Real Talk: Chronic Illness

I was thirteen when I started getting sick. Prior to my teenage years, I’d miss three to five days of school a year. At my worse in high school, I was missing three to five days a week. By the time I was eighteen I had been told by medical professionals to drop out of school or lose what remained of my health forever. Therefore it’s somewhat unsurprising that I don’t have my graduation certificate.

It took me years to get diagnosed with what was wrong, and no wonder. It started with a bout of bad glandular fever at thirteen, and Epstein-Barr at fourteen. My biggest symptom was severe stomach pain, which was diagnosed as a side-effect of endometriosis after eighteen months of tests. I should point that at the time eighteen months was considered a quick diagnosis for endo. And even after that ordeal, my endometriosis still had to be controlled by a process of trial and error (lots of trials from my doctor, lots of errors made by me).

As you can imagine, being sick didn’t do any good for my mental health. My anxiety skyrocketed. I can remember hoping my friends didn’t contact me while I was sick because I was so scared that they would suddenly see me as a weakling. My depression preyed on any sense of hope I had, as I began to imagine a future where I was stuck at home watching television for the rest of my life. Even on the days I was well enough to go to school a sense of dread filled me. Why did I even bother? I didn’t feel like anyone wanted me there.

Leaving school was a blessing in disguise for me, as I made a decision to not focus on my illness, and instead focus on putting what little energy I had into meeting the cast of my favourite TV show; a news-type thing called Hungry Beast. Turns out by being fangirl-y enough, and nice on Twitter enough some dreams do come true, and I ended up being able to meet most of them. Powered by the confidence that gave me I got a job. And started studying Journalism. And spending all my free time with friends.

And if my life were a Hollywood film, it would have rolled credits then and there.

But in reality, my sickness started catching up with me. By the time I hit my second year of studying I needed stronger medication for the endometriosis and my doctor started to notice I was no longer processing iron properly. He started me on iron tablets to no avail. Cut to a few years and a bunch of unsuccessful attempts at different procedures and medications later, and I find out that my liver can no longer cope with the pain medication I use to tame the extreme pain that is endometriosis.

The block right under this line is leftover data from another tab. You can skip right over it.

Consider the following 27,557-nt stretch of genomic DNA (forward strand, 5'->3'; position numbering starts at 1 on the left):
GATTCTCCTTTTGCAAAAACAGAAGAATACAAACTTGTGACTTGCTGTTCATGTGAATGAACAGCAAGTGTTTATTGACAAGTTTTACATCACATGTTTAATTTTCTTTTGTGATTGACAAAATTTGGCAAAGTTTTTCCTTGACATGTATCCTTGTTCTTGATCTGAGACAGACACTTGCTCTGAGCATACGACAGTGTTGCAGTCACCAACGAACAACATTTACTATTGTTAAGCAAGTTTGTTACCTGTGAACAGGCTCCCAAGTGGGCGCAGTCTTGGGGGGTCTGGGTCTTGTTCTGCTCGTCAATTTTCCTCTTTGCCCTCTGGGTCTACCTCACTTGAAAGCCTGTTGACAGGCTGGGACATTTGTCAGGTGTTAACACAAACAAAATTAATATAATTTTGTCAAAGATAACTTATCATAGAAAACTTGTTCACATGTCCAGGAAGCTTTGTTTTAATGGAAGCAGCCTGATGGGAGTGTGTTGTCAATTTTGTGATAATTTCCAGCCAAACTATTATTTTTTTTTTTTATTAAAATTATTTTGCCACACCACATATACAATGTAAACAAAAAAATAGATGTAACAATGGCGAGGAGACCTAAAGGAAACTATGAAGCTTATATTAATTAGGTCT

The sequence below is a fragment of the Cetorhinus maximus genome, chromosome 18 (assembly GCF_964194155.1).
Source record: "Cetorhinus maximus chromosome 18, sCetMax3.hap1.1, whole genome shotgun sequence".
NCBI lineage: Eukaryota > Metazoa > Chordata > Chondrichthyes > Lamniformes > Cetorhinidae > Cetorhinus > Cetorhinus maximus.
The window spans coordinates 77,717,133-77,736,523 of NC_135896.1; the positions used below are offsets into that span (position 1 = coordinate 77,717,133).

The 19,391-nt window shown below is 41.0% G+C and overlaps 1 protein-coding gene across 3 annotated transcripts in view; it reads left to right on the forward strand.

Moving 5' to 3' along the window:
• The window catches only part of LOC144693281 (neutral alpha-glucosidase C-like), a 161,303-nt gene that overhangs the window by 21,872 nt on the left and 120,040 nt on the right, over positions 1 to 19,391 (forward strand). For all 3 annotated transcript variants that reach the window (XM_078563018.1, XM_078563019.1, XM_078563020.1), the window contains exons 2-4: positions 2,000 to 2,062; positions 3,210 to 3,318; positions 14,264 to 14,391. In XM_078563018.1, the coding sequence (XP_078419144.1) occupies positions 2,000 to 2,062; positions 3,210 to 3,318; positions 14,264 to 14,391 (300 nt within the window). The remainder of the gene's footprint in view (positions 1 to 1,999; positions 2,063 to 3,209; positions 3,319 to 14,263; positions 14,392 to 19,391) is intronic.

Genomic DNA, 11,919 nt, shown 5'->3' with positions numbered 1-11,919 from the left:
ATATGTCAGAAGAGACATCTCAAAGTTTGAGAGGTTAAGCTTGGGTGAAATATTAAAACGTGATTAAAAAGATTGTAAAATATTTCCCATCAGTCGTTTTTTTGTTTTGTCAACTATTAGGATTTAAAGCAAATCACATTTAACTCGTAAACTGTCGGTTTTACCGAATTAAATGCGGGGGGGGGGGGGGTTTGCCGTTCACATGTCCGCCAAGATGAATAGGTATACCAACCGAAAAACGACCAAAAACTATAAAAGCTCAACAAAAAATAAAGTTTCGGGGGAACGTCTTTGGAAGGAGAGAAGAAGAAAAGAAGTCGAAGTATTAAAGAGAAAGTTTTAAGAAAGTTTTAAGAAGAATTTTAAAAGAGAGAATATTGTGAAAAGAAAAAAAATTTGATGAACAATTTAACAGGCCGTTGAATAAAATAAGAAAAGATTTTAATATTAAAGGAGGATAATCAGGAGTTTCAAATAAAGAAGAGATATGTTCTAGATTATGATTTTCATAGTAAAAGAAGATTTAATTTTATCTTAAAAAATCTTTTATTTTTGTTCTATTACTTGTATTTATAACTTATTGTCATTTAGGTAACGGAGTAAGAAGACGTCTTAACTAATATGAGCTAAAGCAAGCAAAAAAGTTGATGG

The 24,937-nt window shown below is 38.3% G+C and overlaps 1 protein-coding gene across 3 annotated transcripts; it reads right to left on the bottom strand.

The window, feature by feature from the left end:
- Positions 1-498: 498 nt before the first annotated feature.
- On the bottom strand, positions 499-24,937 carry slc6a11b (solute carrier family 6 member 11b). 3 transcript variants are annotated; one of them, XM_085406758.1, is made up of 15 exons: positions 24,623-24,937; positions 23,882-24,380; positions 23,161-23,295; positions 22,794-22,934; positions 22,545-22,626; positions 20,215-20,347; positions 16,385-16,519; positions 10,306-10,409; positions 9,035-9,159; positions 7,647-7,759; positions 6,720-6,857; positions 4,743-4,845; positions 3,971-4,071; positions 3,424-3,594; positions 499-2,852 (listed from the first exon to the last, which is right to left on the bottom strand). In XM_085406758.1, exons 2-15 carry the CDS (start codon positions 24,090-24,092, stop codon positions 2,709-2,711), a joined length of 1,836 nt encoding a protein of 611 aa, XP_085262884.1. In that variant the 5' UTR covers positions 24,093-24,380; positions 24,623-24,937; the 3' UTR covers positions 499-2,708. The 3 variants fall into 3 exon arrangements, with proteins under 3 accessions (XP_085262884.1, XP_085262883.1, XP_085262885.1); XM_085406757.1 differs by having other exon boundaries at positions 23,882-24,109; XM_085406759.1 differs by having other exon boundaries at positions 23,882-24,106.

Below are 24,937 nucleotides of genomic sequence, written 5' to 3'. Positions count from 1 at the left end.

The next few years are waves of health and sickness, pushing myself to appear healthy and then crashing as my body reminds me I’m not. One of my friend’s mothers in high school said that she would love to be chronically ill, “It’d be so much fun to lie on the couch all day.” I was so angry with her at the time, but now I just worry that that’s all people see in me.

I spend so much of the time worrying that people see me as lazy or worthless, so I try to combat it by pushing myself, only to become sicker. I worry that people will think I don’t like them or care about them when I cancel plans when the reality is I’m at home wishing I could see their faces. I worry that I’m not good enough for my friends, and sometimes their patience and loyalty truly baffle me when they still offer support after twelve years of this. Most of all I worry that people will leave me to live their lives when I haven’t even begun to fully live mine.

I think my friend’s mother thought that I spend most of my time relaxing, and from a certain standpoint that is true. There are days when I am up for an hour before needing a three-hour nap to have the energy to continue. But mostly that “relaxing” is finding a way to live vaguely normally: to make sure I feed my partner and myself, to make sure I have clean clothes, to write in my blog, to keep the house vaguely tidy. Then there are the doctor’s appointments, and the endless tests, and people’s almost constant advice until that too dies away.